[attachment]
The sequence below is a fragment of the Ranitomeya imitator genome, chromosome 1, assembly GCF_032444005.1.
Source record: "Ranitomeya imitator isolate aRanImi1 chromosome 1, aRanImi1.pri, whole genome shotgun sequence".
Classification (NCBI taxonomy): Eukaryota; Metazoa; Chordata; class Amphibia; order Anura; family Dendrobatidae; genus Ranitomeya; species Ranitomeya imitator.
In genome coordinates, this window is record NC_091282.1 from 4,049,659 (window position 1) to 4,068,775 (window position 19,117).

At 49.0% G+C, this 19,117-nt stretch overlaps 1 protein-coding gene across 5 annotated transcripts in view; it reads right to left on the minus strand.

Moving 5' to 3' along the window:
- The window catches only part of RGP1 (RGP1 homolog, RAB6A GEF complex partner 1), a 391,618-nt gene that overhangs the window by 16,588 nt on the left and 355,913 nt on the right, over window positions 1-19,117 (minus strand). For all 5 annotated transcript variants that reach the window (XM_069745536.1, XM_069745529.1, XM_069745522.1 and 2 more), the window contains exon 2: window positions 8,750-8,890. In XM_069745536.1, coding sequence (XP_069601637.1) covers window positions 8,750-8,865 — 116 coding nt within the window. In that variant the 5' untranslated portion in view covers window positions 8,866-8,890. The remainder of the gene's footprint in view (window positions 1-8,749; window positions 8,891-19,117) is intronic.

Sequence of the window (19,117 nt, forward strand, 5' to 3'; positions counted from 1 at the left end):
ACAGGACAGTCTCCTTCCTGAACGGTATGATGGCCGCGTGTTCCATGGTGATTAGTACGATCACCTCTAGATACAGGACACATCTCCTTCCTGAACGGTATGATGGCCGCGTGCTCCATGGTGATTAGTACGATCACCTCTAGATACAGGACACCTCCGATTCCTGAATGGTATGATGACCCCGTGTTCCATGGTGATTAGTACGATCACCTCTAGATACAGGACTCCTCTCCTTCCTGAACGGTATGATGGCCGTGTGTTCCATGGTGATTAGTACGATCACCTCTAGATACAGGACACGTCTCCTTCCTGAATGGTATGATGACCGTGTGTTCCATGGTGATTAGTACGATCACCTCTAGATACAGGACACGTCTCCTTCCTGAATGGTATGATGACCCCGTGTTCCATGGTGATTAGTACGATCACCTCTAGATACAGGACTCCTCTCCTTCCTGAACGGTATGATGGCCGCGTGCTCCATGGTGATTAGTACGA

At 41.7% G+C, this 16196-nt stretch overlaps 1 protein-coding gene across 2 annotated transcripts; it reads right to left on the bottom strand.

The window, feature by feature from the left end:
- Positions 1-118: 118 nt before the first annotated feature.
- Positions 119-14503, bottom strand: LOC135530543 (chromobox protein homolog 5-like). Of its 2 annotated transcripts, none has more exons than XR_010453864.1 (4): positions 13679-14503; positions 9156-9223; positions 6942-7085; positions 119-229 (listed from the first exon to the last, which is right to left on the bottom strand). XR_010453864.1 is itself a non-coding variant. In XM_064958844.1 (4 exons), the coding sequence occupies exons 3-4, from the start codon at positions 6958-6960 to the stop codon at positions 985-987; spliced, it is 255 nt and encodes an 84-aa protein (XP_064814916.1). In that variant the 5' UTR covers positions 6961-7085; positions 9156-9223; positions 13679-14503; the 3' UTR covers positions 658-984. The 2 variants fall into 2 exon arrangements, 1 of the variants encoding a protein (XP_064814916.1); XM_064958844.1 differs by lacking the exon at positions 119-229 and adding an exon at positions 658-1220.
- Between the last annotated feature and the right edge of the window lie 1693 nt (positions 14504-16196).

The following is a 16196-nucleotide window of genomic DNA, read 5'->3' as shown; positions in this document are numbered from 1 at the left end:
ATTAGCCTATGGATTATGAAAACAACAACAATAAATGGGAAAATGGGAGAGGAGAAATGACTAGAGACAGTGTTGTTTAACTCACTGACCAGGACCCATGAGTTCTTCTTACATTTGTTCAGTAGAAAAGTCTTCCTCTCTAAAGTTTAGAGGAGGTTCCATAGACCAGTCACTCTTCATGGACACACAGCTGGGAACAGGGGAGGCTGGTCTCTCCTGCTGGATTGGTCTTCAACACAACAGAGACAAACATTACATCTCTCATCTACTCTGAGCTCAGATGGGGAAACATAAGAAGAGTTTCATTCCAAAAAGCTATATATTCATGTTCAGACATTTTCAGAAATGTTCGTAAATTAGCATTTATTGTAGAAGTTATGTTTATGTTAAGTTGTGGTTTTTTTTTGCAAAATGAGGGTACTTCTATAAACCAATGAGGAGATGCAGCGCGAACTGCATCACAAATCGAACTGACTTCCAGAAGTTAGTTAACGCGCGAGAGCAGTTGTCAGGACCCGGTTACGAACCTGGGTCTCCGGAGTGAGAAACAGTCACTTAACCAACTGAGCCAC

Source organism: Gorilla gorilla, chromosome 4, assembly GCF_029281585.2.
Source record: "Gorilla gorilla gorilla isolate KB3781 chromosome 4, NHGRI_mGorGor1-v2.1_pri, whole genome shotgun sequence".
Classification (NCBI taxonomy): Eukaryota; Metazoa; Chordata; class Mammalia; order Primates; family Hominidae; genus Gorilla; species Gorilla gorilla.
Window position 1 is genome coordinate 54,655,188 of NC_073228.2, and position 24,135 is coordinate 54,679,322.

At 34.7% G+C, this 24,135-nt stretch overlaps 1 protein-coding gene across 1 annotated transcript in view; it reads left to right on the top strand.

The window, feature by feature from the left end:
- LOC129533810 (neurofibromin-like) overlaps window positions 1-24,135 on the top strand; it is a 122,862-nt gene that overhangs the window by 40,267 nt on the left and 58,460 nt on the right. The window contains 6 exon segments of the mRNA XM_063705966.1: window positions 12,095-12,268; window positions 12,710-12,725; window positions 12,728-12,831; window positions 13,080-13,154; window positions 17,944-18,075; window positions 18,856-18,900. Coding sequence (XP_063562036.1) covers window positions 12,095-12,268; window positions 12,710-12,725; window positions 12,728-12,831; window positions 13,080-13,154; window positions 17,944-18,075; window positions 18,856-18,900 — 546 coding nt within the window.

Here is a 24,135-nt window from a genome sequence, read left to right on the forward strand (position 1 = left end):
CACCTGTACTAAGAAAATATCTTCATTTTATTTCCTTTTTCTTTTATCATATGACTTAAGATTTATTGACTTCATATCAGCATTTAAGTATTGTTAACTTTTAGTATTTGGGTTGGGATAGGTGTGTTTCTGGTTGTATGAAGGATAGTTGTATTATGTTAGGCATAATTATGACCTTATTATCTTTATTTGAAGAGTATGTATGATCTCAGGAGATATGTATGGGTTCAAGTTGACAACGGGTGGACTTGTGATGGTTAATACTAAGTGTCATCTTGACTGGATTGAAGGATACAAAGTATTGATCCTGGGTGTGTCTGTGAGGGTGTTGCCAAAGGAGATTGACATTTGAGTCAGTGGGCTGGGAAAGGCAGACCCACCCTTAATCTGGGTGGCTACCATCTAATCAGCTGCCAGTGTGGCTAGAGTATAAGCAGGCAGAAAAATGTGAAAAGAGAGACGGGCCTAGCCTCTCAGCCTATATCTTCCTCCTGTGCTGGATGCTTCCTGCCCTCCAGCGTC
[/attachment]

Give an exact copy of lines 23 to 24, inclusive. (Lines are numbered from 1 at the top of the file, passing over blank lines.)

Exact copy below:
- LOC129533810 (neurofibromin-like) overlaps window positions 1-24,135 on the top strand; it is a 122,862-nt gene that overhangs the window by 40,267 nt on the left and 58,460 nt on the right. The window contains 6 exon segments of the mRNA XM_063705966.1: window positions 12,095-12,268; window positions 12,710-12,725; window positions 12,728-12,831; window positions 13,080-13,154; window positions 17,944-18,075; window positions 18,856-18,900. Coding sequence (XP_063562036.1) covers window positions 12,095-12,268; window positions 12,710-12,725; window positions 12,728-12,831; window positions 13,080-13,154; window positions 17,944-18,075; window positions 18,856-18,900 — 546 coding nt within the window.

Here is a 24,135-nt window from a genome sequence, read left to right on the forward strand (position 1 = left end):